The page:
Yesterday we took a(nother) Philly sightseeing trip. This time we took the train with SEPTA’s Independence Pass. Friends informed us of this pass and for folks in the suburbs like us, it’s perfect for a day-trip to Philly. I always say this when we go in to Philly for fun, but it’s a great city. So much to see and do there at any time of the year. But between Christmas & New Year’s the city makes an extra effort.
We went to China Town, Macy’s (saw the Christmas show) & Dilworth Park where Elke – always up for a challenge – went ice skating. Then we had dinner at El Vez, an outstanding Mexican Restaurant.
It was such a nice day. And to top it all the Eagles won their game to reach the NFL playoffs so that added to the great vibe.
So here we are. We have been proud USA residents for 6 months now!
Needless to say, but with a wife and two kids, but not the dog :-(, it has been quite a change from our somewhat idyllic lifestyle in Boesmansriviermond on South Africa’s Eastern Cape. Although there are fundamental political, crime & race issues in South Africa, the main reason we migrated was to explore career & personal opportunities. The US-based company I worked for in South Africa, had earlier indicated that they wanted me to join their team in Malvern, Pennsylvania. I was very happy to oblige, because a) I had always wanted to explore everyday life (like we had in the UK) in the USA and b) it was a great opportunity to further my career hopefully as part of the fantastic company that brought me over. Really the US is where most of the Software Development action is and therefore this is the best place for me as a Software Architect to be.
In terms of adapting to our new life, there have been ups and downs, but all things considered we’re doing well. I had been to the company before on business so I had experienced the horrendous Winter weather as well as the glorious Spring weather and thus had a clearer picture of the overall weather, but my wife and kids were very unimpressed when we landed at JFK International on 8 January – literally the coldest day of the Winter! I could see it in my wife’s eyes… she was thinking: “where have you brought us??!!” We had all the luggage we brought to the US with us on that flight and so we had to rent the biggest SUV the rental agency had. This was at 7pm during a Winter storm after a 48 hour journey. Everyone was tired and we had to drive on the “wrong” side of the road. To top it all off, we took a wrong turn in New York and got bustled slap bang into Manhattan with it’s associated traffic. That was a tough journey that I wouldn’t want to tackle again!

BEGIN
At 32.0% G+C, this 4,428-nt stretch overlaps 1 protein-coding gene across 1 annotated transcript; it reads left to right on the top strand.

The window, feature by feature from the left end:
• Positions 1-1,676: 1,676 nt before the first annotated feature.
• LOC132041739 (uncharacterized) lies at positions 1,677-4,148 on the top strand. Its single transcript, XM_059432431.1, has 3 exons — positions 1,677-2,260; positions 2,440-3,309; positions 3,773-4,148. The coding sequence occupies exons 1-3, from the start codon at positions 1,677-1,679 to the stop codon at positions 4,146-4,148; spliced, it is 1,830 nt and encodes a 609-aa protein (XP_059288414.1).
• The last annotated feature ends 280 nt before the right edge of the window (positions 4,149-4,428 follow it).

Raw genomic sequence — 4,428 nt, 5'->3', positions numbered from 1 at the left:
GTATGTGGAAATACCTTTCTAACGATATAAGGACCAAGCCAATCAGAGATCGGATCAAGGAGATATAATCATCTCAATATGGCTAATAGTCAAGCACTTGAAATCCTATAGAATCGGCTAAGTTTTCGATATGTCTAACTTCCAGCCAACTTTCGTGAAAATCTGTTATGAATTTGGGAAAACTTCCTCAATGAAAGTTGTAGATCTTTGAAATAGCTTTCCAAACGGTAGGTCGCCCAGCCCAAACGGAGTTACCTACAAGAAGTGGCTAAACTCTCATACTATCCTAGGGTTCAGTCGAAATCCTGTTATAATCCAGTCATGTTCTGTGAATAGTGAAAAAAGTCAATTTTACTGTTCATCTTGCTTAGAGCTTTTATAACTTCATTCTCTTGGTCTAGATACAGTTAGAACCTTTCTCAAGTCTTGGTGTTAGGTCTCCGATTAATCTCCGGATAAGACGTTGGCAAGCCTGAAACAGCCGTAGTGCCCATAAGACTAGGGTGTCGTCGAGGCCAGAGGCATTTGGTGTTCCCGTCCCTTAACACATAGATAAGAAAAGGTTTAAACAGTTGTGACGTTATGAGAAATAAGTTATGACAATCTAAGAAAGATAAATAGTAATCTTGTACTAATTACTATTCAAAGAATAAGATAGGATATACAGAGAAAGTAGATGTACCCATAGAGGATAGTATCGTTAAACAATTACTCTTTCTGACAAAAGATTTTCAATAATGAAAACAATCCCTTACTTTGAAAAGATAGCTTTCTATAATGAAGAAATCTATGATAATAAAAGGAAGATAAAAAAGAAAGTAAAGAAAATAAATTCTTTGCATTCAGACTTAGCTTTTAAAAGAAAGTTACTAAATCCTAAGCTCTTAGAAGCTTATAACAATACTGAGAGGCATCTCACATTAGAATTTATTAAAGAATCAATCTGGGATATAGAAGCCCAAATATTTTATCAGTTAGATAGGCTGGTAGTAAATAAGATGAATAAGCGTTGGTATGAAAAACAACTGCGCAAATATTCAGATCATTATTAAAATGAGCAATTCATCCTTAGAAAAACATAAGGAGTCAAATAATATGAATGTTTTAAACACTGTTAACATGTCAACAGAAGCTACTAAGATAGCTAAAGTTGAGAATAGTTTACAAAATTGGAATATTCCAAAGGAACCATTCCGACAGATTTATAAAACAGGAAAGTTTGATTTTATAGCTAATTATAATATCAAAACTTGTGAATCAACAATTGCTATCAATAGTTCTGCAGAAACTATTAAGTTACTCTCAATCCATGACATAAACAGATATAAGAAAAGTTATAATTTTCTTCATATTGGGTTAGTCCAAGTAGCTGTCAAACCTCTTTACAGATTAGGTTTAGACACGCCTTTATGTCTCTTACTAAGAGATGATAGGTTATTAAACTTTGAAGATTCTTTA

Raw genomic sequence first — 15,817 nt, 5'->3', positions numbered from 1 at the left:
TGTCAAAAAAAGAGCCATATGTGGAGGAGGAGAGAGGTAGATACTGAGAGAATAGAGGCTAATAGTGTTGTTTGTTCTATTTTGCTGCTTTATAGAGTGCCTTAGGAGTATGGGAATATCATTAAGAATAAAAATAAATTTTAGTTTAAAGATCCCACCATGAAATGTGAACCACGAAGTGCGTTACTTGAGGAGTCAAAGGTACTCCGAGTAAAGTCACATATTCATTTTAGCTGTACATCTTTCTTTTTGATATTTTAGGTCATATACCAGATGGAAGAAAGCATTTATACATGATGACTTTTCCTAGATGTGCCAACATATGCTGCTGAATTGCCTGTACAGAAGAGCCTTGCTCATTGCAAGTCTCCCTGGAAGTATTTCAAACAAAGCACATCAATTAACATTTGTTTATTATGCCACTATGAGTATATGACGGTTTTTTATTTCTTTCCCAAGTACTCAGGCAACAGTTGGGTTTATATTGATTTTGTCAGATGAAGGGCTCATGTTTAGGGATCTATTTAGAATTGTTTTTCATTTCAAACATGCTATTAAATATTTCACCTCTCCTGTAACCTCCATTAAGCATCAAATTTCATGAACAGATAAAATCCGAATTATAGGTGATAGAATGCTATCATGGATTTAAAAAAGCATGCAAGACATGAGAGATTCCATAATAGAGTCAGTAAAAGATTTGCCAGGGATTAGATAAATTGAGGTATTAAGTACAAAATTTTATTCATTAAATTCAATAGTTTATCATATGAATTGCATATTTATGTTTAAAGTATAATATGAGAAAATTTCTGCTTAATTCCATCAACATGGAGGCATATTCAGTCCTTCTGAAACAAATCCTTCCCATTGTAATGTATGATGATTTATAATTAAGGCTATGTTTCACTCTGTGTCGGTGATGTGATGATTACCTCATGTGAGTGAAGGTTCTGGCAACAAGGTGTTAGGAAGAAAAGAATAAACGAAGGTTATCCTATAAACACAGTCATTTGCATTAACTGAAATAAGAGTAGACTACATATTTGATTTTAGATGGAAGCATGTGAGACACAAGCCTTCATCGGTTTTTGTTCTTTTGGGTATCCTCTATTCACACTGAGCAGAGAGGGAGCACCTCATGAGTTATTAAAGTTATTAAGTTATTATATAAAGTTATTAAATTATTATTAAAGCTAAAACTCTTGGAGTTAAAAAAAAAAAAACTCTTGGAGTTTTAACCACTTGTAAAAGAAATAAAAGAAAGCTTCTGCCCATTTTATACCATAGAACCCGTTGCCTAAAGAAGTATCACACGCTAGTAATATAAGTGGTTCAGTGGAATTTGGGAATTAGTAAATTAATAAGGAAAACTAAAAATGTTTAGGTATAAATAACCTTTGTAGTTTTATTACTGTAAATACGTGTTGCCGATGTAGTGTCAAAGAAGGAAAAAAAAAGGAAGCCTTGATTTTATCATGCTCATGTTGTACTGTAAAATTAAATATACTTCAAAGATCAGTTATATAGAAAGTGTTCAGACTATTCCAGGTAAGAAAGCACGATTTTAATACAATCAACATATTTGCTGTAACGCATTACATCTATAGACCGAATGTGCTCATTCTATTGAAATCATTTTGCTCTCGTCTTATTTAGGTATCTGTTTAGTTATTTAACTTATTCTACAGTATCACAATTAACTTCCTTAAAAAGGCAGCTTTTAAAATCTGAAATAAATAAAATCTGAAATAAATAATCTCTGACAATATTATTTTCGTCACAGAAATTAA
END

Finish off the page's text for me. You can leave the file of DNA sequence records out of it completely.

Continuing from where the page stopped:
We did eventually make it out of New York without a scratch on our Monster Truck or anything else. We arrived at my cousin’s house at around about 11pm and just like that we had effectively moved to a new continent!
Our first night we were very tired, but they were lovely and to the kids their house was magnificent and I could slowly see some excitement building in the kids. Lené though was in her get things done mode. There was no time or inclination for the excitement I felt and began to see in the kids. Although I respect her for it, it is 100% the opposite of my outlook. That brief excitement along with the anxiousness is something I will treasure for the rest of my life.
The next week or so we had to get all our ducks in a row, Move into our new, as yet unseen, house; register the kids into the school along with all the other associated tasks; buy a car; set up bank accounts as so on. One doesn’t realize how much work is involved. But this is where Lene’s attitude was priceless; she was a rock star! And once Elke was enrolled in school and Cara’s school was organized Lene began to feel more at ease.